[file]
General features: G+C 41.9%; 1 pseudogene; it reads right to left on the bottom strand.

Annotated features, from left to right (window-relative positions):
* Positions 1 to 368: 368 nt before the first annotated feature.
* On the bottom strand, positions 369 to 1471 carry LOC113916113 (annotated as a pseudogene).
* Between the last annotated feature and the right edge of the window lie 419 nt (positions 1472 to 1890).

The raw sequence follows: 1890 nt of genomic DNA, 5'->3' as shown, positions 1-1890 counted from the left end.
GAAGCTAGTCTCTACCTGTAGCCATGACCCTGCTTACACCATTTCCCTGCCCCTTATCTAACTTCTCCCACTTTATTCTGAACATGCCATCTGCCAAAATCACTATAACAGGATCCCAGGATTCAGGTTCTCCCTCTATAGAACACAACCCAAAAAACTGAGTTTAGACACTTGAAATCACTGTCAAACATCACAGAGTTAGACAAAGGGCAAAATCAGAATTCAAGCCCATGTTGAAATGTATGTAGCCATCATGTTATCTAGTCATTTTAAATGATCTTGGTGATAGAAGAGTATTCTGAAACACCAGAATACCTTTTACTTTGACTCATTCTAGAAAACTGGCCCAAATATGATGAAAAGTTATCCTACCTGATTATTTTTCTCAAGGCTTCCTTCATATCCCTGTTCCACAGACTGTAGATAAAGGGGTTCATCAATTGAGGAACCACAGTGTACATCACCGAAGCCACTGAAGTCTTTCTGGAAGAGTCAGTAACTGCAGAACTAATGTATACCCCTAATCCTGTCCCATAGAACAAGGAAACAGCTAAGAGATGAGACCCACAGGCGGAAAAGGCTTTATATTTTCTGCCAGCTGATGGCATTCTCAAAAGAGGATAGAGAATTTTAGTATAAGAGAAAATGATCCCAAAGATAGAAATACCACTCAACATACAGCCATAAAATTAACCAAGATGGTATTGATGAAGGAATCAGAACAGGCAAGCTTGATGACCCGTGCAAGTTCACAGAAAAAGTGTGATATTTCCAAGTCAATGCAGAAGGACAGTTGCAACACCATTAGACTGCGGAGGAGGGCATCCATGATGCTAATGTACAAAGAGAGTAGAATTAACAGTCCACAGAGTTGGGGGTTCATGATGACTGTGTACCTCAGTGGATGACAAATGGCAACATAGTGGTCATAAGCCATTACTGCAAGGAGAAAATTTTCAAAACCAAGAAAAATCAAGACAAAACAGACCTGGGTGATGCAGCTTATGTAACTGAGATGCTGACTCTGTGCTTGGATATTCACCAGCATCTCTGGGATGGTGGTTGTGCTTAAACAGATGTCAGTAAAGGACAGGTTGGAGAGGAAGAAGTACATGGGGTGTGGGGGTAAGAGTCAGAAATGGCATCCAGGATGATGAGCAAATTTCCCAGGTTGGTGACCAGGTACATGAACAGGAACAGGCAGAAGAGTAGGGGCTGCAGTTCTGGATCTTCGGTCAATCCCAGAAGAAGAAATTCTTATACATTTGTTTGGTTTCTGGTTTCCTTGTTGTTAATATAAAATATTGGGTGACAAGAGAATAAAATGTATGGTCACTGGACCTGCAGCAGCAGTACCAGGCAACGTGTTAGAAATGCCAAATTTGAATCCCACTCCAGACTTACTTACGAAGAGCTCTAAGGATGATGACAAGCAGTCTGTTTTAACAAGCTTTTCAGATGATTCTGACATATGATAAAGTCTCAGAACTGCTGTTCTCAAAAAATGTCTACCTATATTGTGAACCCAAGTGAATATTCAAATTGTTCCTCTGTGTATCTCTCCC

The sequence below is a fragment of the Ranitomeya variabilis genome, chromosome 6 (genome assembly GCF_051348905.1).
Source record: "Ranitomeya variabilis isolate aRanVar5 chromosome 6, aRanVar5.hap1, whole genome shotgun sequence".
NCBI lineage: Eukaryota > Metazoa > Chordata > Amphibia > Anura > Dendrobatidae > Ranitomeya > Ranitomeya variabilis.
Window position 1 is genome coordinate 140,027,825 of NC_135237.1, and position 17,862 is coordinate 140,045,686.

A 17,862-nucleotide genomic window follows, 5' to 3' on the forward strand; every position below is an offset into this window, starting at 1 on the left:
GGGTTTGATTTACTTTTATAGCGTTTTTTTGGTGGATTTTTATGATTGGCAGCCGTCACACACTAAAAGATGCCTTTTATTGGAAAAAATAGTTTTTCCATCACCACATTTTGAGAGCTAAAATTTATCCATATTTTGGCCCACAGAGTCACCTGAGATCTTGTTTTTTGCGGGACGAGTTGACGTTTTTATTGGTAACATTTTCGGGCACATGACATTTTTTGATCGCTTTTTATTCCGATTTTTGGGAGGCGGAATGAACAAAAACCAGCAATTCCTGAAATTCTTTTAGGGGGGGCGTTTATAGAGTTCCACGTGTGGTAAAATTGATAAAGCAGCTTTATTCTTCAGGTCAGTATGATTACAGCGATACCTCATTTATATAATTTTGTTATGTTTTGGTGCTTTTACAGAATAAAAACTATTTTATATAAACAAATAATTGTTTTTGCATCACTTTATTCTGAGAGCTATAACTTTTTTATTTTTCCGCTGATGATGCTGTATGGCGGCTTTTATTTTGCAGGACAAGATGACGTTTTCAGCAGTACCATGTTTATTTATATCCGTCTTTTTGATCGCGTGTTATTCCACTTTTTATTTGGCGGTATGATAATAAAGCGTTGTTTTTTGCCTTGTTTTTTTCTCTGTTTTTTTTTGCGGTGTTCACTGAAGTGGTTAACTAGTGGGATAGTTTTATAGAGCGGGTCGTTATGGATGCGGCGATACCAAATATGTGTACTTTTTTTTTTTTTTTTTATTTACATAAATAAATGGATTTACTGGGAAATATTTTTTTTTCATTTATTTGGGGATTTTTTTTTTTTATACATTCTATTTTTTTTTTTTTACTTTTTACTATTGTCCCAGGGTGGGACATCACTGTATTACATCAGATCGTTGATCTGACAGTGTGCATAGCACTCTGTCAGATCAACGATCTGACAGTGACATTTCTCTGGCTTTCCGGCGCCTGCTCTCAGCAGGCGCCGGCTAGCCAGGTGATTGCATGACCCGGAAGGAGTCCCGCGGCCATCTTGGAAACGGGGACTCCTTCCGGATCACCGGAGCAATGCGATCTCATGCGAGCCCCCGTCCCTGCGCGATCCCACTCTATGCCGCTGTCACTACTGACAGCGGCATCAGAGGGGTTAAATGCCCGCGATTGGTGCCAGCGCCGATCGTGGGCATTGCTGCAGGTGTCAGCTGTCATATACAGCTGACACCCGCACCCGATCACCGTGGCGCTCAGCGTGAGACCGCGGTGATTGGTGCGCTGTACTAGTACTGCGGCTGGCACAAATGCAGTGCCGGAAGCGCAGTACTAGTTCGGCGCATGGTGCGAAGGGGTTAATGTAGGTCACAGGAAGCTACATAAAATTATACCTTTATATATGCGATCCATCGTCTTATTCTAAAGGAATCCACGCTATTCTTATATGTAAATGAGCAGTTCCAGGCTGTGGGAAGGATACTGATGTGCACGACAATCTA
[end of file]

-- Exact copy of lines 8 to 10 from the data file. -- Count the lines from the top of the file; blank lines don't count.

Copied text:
The sequence below is a fragment of the Ranitomeya variabilis genome, chromosome 6 (genome assembly GCF_051348905.1).
Source record: "Ranitomeya variabilis isolate aRanVar5 chromosome 6, aRanVar5.hap1, whole genome shotgun sequence".
NCBI lineage: Eukaryota > Metazoa > Chordata > Amphibia > Anura > Dendrobatidae > Ranitomeya > Ranitomeya variabilis.